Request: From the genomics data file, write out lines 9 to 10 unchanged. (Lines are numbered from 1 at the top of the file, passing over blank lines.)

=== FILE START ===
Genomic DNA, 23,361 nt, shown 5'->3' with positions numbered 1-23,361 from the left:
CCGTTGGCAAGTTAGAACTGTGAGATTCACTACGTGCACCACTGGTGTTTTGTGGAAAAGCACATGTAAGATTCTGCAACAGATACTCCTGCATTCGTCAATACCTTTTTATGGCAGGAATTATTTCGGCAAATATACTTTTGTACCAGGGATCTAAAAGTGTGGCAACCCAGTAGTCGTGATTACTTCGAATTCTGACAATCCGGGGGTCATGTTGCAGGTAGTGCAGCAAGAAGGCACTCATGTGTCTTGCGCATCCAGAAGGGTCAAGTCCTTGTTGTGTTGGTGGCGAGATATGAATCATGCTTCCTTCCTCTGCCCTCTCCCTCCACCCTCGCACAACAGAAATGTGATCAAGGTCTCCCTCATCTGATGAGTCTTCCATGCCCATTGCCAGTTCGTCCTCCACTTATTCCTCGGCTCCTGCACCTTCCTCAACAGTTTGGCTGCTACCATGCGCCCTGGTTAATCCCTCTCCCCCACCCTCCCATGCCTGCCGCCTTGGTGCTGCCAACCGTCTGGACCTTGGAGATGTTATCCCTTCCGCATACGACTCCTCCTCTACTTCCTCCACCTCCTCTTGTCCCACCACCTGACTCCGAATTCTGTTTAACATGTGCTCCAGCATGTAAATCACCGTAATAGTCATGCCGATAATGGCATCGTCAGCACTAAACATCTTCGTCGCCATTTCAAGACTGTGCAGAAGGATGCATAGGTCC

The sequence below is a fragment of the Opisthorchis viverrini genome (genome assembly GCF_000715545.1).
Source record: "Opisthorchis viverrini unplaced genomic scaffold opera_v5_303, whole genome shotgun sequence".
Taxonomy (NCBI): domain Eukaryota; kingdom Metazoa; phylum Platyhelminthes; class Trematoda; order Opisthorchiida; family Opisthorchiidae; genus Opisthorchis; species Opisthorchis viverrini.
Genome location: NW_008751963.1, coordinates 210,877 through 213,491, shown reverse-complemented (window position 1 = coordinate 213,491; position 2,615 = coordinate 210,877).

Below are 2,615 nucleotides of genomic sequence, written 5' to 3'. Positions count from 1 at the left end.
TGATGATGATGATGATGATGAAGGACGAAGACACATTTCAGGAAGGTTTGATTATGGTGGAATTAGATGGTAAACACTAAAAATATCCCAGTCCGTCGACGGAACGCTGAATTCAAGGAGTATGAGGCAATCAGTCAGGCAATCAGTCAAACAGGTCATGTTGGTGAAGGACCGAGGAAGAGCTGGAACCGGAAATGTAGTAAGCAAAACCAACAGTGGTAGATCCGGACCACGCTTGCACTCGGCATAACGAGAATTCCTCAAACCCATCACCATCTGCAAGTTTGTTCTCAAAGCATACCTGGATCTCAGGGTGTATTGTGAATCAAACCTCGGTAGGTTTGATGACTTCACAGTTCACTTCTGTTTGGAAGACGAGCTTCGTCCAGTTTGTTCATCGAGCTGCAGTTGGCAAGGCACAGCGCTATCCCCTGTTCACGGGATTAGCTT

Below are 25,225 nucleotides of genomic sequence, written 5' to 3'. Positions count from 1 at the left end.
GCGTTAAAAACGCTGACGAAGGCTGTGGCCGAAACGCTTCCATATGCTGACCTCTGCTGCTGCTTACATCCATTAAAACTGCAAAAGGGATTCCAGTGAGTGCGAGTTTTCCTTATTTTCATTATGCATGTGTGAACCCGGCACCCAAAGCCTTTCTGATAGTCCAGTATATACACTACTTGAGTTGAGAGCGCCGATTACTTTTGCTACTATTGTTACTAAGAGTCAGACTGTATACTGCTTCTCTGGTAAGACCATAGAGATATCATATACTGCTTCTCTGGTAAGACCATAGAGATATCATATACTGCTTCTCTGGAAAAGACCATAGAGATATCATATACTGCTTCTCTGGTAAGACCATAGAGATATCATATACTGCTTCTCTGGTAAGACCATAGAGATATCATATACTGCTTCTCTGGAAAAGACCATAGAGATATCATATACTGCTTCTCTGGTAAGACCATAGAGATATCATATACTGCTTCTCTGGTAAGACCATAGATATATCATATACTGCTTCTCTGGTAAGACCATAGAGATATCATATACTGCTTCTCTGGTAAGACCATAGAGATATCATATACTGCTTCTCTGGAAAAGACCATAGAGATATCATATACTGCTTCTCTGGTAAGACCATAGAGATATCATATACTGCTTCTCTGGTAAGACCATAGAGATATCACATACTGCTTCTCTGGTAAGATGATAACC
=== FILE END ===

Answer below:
Below are 25,225 nucleotides of genomic sequence, written 5' to 3'. Positions count from 1 at the left end.
GCGTTAAAAACGCTGACGAAGGCTGTGGCCGAAACGCTTCCATATGCTGACCTCTGCTGCTGCTTACATCCATTAAAACTGCAAAAGGGATTCCAGTGAGTGCGAGTTTTCCTTATTTTCATTATGCATGTGTGAACCCGGCACCCAAAGCCTTTCTGATAGTCCAGTATATACACTACTTGAGTTGAGAGCGCCGATTACTTTTGCTACTATTGTTACTAAGAGTCAGACTGTATACTGCTTCTCTGGTAAGACCATAGAGATATCATATACTGCTTCTCTGGTAAGACCATAGAGATATCATATACTGCTTCTCTGGAAAAGACCATAGAGATATCATATACTGCTTCTCTGGTAAGACCATAGAGATATCATATACTGCTTCTCTGGTAAGACCATAGAGATATCATATACTGCTTCTCTGGAAAAGACCATAGAGATATCATATACTGCTTCTCTGGTAAGACCATAGAGATATCATATACTGCTTCTCTGGTAAGACCATAGATATATCATATACTGCTTCTCTGGTAAGACCATAGAGATATCATATACTGCTTCTCTGGTAAGACCATAGAGATATCATATACTGCTTCTCTGGAAAAGACCATAGAGATATCATATACTGCTTCTCTGGTAAGACCATAGAGATATCATATACTGCTTCTCTGGTAAGACCATAGAGATATCACATACTGCTTCTCTGGTAAGATGATAACC